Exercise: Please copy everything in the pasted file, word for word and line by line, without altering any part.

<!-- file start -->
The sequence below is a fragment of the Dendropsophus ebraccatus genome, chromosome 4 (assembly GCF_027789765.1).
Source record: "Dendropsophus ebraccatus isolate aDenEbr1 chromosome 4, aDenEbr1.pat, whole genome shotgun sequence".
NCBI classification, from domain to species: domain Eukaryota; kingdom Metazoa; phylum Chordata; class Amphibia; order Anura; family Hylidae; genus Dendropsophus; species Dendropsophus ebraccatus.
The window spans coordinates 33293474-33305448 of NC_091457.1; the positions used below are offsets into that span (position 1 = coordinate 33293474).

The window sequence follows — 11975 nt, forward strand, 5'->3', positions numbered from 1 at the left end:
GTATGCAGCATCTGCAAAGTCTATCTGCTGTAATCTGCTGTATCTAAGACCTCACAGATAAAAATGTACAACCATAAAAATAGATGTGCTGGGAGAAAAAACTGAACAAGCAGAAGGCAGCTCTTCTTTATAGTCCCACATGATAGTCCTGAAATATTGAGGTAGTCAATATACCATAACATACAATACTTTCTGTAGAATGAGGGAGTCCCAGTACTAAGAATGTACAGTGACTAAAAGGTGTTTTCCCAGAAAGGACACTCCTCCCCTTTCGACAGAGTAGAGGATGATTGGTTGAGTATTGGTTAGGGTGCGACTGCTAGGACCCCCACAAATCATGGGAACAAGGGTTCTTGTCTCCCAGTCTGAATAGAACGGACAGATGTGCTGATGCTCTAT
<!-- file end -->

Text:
The sequence below is a fragment of the Dendropsophus ebraccatus genome, chromosome 4 (assembly GCF_027789765.1).
Source record: "Dendropsophus ebraccatus isolate aDenEbr1 chromosome 4, aDenEbr1.pat, whole genome shotgun sequence".
NCBI classification, from domain to species: domain Eukaryota; kingdom Metazoa; phylum Chordata; class Amphibia; order Anura; family Hylidae; genus Dendropsophus; species Dendropsophus ebraccatus.
The window spans coordinates 33293474-33305448 of NC_091457.1; the positions used below are offsets into that span (position 1 = coordinate 33293474).

The window sequence follows — 11975 nt, forward strand, 5'->3', positions numbered from 1 at the left end:
GTATGCAGCATCTGCAAAGTCTATCTGCTGTAATCTGCTGTATCTAAGACCTCACAGATAAAAATGTACAACCATAAAAATAGATGTGCTGGGAGAAAAAACTGAACAAGCAGAAGGCAGCTCTTCTTTATAGTCCCACATGATAGTCCTGAAATATTGAGGTAGTCAATATACCATAACATACAATACTTTCTGTAGAATGAGGGAGTCCCAGTACTAAGAATGTACAGTGACTAAAAGGTGTTTTCCCAGAAAGGACACTCCTCCCCTTTCGACAGAGTAGAGGATGATTGGTTGAGTATTGGTTAGGGTGCGACTGCTAGGACCCCCACAAATCATGGGAACAAGGGTTCTTGTCTCCCAGTCTGAATAGAACGGACAGATGTGCTGATGCTCTAT